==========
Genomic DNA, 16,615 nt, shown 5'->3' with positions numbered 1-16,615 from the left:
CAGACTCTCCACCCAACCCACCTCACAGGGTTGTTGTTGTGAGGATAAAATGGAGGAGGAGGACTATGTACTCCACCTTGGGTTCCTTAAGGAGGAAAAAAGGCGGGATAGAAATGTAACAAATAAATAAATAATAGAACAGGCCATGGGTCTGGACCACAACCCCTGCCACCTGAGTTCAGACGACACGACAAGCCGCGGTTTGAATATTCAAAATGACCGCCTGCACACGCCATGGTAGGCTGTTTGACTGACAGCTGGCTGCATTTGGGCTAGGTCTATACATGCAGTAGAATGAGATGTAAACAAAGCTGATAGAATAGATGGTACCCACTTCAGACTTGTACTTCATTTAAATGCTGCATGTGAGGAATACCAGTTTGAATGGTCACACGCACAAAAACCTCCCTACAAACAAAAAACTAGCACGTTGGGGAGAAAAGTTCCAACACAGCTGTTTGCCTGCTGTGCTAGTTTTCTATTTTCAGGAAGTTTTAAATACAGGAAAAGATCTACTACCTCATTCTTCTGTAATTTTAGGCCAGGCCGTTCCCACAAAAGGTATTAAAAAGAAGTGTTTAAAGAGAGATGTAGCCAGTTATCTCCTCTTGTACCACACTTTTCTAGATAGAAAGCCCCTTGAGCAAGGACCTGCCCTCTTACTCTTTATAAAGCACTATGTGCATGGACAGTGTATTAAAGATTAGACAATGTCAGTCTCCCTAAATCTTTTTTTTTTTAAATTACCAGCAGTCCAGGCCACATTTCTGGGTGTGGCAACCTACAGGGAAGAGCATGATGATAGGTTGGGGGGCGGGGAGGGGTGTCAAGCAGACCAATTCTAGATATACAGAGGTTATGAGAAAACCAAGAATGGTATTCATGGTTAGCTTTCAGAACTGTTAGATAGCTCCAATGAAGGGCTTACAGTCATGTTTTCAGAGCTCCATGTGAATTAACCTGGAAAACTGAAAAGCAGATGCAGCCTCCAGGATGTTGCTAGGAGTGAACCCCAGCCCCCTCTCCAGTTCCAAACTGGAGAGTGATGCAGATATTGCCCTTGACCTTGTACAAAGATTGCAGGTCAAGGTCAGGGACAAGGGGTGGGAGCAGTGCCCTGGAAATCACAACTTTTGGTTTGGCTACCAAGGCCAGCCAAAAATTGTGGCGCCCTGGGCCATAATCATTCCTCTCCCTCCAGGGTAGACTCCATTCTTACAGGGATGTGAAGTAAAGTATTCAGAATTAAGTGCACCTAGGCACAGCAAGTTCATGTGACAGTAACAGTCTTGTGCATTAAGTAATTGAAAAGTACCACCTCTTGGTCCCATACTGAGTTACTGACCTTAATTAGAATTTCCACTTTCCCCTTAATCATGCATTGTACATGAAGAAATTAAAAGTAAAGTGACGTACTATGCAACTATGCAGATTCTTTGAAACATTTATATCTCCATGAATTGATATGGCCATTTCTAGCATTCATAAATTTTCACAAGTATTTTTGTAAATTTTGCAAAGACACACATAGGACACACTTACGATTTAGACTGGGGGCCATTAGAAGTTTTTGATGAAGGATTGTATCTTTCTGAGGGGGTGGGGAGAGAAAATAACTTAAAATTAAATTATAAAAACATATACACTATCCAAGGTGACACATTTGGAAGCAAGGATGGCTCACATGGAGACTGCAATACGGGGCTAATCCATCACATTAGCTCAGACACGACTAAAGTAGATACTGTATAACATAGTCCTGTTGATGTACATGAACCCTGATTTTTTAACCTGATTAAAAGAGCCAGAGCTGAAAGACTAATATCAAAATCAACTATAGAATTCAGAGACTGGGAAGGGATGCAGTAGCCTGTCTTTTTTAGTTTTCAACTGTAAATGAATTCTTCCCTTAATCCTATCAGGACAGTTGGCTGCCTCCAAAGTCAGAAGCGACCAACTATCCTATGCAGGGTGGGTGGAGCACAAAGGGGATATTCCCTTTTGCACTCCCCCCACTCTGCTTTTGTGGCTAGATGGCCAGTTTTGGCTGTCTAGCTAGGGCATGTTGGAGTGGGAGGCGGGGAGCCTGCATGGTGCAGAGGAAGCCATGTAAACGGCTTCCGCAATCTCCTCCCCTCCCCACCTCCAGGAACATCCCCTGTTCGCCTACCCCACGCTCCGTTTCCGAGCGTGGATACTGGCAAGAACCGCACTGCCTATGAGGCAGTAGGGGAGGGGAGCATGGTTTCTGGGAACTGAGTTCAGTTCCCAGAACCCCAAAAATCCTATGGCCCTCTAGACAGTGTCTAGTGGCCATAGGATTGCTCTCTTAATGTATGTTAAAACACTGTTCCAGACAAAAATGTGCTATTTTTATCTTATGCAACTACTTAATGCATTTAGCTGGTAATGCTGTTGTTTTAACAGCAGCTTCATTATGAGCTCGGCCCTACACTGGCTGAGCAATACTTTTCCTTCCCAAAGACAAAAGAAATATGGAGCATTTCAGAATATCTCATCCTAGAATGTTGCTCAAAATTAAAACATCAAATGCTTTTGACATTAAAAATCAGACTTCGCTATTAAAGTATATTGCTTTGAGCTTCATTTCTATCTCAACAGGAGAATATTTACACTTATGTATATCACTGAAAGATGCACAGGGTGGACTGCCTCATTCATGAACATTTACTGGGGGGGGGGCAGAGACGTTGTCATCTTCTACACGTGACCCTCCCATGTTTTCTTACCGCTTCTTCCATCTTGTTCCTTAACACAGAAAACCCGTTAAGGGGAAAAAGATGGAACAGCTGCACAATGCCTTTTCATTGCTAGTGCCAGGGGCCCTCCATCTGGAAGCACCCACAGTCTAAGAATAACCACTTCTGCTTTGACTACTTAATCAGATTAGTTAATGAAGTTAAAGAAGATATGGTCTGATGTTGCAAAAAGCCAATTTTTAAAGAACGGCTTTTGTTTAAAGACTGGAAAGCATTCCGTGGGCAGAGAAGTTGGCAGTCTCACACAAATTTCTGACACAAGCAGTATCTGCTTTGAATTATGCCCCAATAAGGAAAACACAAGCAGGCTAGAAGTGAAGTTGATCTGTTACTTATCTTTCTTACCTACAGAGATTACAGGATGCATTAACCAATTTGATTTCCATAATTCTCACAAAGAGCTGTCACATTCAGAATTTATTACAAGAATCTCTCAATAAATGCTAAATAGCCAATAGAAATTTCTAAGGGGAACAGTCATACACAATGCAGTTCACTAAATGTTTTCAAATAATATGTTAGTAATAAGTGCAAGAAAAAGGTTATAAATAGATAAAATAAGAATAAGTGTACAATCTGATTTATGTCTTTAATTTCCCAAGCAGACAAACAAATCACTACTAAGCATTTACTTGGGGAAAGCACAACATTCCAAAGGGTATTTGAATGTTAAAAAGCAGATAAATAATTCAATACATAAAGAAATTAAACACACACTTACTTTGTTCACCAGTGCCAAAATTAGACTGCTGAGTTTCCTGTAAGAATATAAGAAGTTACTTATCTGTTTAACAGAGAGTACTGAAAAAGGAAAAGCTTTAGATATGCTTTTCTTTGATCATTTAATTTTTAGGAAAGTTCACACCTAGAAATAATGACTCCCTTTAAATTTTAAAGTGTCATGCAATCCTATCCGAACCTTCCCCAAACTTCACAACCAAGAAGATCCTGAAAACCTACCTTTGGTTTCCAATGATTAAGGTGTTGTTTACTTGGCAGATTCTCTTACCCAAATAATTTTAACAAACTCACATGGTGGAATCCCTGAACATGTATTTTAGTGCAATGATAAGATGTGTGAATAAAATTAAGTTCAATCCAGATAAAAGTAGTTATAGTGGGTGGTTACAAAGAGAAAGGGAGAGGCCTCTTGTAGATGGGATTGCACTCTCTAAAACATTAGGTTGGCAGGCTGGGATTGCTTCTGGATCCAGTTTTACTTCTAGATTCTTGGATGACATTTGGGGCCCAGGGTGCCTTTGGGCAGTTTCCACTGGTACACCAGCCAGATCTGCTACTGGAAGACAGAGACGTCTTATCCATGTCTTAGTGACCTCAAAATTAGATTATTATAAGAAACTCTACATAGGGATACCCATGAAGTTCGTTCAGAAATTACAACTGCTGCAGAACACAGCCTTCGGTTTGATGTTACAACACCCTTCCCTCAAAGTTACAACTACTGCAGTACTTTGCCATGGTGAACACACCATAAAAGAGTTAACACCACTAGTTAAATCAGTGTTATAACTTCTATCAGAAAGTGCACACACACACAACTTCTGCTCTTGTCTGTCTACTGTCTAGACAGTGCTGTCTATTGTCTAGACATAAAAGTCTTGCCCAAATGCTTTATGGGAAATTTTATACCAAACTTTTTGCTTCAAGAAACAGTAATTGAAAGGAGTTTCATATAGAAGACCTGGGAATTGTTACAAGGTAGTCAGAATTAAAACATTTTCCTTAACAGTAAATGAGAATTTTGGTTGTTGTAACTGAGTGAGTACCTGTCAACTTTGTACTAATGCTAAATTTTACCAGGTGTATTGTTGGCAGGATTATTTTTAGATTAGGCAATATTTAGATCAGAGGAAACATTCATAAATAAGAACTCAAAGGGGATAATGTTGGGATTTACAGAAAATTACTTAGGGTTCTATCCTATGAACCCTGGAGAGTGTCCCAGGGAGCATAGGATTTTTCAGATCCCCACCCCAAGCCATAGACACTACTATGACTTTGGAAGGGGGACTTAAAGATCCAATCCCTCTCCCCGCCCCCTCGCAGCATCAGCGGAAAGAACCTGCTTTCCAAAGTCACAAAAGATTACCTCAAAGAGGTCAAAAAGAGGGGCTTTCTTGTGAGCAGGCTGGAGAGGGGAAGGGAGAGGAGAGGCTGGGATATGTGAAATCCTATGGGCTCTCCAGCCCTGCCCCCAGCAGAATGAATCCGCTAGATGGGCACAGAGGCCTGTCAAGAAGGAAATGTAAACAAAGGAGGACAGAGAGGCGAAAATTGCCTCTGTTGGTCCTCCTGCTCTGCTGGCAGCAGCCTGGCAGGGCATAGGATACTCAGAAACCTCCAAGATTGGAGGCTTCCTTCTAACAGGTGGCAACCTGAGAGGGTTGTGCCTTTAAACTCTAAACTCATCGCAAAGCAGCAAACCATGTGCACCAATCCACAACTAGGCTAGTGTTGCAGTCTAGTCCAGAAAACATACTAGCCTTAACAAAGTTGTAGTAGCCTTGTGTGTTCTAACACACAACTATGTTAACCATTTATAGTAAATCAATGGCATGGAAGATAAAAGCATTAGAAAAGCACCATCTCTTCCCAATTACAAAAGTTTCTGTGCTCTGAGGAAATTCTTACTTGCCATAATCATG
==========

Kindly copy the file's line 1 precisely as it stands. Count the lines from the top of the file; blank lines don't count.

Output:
Genomic DNA, 16,615 nt, shown 5'->3' with positions numbered 1-16,615 from the left: